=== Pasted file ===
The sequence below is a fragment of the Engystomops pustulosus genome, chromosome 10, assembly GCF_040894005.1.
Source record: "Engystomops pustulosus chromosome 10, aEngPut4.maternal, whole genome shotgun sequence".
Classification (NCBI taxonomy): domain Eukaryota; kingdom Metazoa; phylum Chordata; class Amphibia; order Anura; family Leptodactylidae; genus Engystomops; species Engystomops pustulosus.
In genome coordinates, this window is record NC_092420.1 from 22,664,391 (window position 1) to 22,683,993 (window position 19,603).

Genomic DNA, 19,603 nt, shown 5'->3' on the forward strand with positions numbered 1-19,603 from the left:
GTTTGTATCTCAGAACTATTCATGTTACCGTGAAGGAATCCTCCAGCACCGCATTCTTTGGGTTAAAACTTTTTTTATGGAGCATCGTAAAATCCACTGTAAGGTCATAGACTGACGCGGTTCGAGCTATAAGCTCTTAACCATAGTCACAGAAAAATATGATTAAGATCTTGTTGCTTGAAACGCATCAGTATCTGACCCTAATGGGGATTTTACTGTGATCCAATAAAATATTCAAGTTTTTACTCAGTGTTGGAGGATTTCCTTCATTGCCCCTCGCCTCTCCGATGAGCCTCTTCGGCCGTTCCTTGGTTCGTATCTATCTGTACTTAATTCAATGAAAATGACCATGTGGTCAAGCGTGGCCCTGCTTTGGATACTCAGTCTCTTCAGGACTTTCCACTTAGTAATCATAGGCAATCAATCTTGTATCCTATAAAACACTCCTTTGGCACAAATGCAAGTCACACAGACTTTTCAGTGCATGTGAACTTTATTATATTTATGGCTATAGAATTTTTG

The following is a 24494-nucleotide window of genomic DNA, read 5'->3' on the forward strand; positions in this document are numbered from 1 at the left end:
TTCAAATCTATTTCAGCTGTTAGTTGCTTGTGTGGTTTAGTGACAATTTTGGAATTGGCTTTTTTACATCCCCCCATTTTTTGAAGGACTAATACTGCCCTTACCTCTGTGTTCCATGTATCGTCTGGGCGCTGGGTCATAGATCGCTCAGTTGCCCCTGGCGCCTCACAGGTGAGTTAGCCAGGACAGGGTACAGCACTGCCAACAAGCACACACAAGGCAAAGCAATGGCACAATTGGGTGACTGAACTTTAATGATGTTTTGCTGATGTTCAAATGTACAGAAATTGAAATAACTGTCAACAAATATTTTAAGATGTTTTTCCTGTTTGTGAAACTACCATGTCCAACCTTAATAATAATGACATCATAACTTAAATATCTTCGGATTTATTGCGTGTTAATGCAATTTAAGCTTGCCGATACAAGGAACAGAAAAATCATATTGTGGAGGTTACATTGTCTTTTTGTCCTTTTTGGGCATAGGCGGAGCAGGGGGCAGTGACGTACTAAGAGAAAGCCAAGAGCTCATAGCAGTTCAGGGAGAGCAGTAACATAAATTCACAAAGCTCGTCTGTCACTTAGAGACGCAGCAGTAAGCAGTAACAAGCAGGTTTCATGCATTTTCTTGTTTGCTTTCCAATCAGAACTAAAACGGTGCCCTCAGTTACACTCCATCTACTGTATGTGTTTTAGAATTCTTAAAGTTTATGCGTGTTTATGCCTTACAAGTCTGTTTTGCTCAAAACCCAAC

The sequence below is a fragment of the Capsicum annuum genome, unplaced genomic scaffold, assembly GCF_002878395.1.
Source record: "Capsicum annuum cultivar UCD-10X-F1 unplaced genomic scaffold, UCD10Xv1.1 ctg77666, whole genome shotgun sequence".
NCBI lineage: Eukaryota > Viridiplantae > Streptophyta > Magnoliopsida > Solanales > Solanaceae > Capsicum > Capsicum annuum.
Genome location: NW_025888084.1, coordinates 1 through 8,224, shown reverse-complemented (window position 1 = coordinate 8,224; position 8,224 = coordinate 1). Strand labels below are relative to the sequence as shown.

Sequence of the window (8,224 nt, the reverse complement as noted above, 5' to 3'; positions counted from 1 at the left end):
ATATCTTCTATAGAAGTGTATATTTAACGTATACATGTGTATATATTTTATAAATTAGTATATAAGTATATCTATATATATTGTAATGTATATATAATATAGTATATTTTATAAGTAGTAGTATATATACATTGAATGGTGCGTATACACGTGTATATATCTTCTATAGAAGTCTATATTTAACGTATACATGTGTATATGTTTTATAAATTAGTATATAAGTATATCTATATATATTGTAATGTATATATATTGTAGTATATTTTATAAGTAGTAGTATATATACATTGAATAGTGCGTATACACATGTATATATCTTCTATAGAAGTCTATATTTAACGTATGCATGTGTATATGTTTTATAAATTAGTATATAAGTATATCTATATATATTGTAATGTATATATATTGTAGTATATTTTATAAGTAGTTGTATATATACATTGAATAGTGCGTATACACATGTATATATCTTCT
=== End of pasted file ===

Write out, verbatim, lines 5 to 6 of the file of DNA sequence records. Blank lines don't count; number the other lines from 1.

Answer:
Genomic DNA, 19,603 nt, shown 5'->3' on the forward strand with positions numbered 1-19,603 from the left:
GTTTGTATCTCAGAACTATTCATGTTACCGTGAAGGAATCCTCCAGCACCGCATTCTTTGGGTTAAAACTTTTTTTATGGAGCATCGTAAAATCCACTGTAAGGTCATAGACTGACGCGGTTCGAGCTATAAGCTCTTAACCATAGTCACAGAAAAATATGATTAAGATCTTGTTGCTTGAAACGCATCAGTATCTGACCCTAATGGGGATTTTACTGTGATCCAATAAAATATTCAAGTTTTTACTCAGTGTTGGAGGATTTCCTTCATTGCCCCTCGCCTCTCCGATGAGCCTCTTCGGCCGTTCCTTGGTTCGTATCTATCTGTACTTAATTCAATGAAAATGACCATGTGGTCAAGCGTGGCCCTGCTTTGGATACTCAGTCTCTTCAGGACTTTCCACTTAGTAATCATAGGCAATCAATCTTGTATCCTATAAAACACTCCTTTGGCACAAATGCAAGTCACACAGACTTTTCAGTGCATGTGAACTTTATTATATTTATGGCTATAGAATTTTTG